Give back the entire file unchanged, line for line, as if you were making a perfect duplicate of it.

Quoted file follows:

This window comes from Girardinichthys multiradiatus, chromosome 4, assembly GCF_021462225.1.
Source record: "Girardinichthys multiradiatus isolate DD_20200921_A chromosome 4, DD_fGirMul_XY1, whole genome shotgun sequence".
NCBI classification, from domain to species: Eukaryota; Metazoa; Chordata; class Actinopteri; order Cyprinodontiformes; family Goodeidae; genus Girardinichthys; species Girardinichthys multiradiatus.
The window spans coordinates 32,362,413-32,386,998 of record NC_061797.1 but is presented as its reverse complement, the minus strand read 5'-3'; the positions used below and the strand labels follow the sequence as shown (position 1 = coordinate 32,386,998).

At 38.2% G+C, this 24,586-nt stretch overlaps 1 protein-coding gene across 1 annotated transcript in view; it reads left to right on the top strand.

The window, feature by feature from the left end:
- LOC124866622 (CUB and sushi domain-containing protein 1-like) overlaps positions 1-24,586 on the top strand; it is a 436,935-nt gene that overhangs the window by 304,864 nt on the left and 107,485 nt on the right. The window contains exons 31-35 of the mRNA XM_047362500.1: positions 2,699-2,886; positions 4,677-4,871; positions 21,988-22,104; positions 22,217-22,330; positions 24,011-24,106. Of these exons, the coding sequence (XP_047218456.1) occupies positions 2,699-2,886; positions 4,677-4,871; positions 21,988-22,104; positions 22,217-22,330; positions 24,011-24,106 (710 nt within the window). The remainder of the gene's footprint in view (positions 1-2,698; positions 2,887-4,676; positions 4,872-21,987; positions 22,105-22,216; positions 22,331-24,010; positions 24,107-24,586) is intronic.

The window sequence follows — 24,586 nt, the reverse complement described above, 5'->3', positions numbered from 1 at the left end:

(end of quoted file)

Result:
This window comes from Girardinichthys multiradiatus, chromosome 4, assembly GCF_021462225.1.
Source record: "Girardinichthys multiradiatus isolate DD_20200921_A chromosome 4, DD_fGirMul_XY1, whole genome shotgun sequence".
NCBI classification, from domain to species: Eukaryota; Metazoa; Chordata; class Actinopteri; order Cyprinodontiformes; family Goodeidae; genus Girardinichthys; species Girardinichthys multiradiatus.
The window spans coordinates 32,362,413-32,386,998 of record NC_061797.1 but is presented as its reverse complement, the minus strand read 5'-3'; the positions used below and the strand labels follow the sequence as shown (position 1 = coordinate 32,386,998).

At 38.2% G+C, this 24,586-nt stretch overlaps 1 protein-coding gene across 1 annotated transcript in view; it reads left to right on the top strand.

The window, feature by feature from the left end:
- LOC124866622 (CUB and sushi domain-containing protein 1-like) overlaps positions 1-24,586 on the top strand; it is a 436,935-nt gene that overhangs the window by 304,864 nt on the left and 107,485 nt on the right. The window contains exons 31-35 of the mRNA XM_047362500.1: positions 2,699-2,886; positions 4,677-4,871; positions 21,988-22,104; positions 22,217-22,330; positions 24,011-24,106. Of these exons, the coding sequence (XP_047218456.1) occupies positions 2,699-2,886; positions 4,677-4,871; positions 21,988-22,104; positions 22,217-22,330; positions 24,011-24,106 (710 nt within the window). The remainder of the gene's footprint in view (positions 1-2,698; positions 2,887-4,676; positions 4,872-21,987; positions 22,105-22,216; positions 22,331-24,010; positions 24,107-24,586) is intronic.

The window sequence follows — 24,586 nt, the reverse complement described above, 5'->3', positions numbered from 1 at the left end: